Glasses for medical applications are used in particulate form or as a cement component. This work was undertaken to determine structural changes in 0.48SiO2-0.36ZnO-0.12CaO-0.04SrO glass when the SiO2 is substituted with 5 mol% increments of TiO2. X-ray Diffraction (XRD) was used to determine the presence of crystallinity. This occurred after additions of 20 mol% TiO2. Differential Thermal Analysis (DTA) and Network connectivity (NC) calculations determined that by increasing the TiO2 content, the Tg and NC reduced (Tg 670 °C to 632 °C, NC 1.83 to -1.14) suggesting that TiO2 acts as a modifying oxide. X-ray Photoelectron Spectroscopy (XPS) was used to determine the glass composition and the relative fraction of Bridging Oxygens (BO) to Non-Bridging Oxygens (NBO). XPS revealed that by increasing the concentration of TiO2, the NBO concentration increases, further suggesting the modifying role of Ti. The NBO/BO ratio was found to increase from 1.2 to 9.0 as the TiO2 content increased from 0 to 20 mol% additions. Raman spectroscopy was used to determine the Q-Structure of the glass series and found that the addition of TiO2 reduced the Raman shift from containing predominantly Q1/Q2 units when no Ti was present to Q0/Q1 with TiO2 additions. © 2010 Elsevier B.V. All rights reserved.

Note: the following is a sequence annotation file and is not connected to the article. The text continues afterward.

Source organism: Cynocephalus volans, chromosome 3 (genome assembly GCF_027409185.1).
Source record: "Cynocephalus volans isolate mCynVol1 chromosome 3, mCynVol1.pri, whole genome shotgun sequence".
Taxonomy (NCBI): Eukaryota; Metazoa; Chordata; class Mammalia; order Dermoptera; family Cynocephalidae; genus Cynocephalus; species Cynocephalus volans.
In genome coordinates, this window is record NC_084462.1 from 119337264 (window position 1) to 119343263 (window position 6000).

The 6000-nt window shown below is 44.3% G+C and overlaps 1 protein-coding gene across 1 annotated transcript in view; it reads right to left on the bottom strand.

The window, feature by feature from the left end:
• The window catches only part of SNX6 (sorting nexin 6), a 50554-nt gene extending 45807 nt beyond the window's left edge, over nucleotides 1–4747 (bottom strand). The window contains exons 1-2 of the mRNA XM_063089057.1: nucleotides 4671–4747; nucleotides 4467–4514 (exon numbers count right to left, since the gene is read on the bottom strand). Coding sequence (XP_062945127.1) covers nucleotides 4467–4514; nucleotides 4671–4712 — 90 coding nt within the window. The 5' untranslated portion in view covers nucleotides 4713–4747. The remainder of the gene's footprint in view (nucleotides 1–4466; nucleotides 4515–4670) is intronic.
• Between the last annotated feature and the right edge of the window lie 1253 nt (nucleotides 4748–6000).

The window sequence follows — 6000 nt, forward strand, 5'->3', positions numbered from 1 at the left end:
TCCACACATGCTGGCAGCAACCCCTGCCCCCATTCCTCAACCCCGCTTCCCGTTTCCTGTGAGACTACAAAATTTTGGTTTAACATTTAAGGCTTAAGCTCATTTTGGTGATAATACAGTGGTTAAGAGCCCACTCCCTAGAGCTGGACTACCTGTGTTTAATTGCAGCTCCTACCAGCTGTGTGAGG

A. W. Wren et al., "The Structural Role of Titanium in Ca-Sr-Zn-Si/Ti Glasses for Medical Applications," Journal of Non-Crystalline Solids, vol. 357, no. 3, pp. 1021 - 1026, Elsevier, Feb 2011.
The definitive version is available at https://doi.org/10.1016/j.jnoncrysol.2010.11.039
Chemical and Biochemical Engineering
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01 Feb 2011
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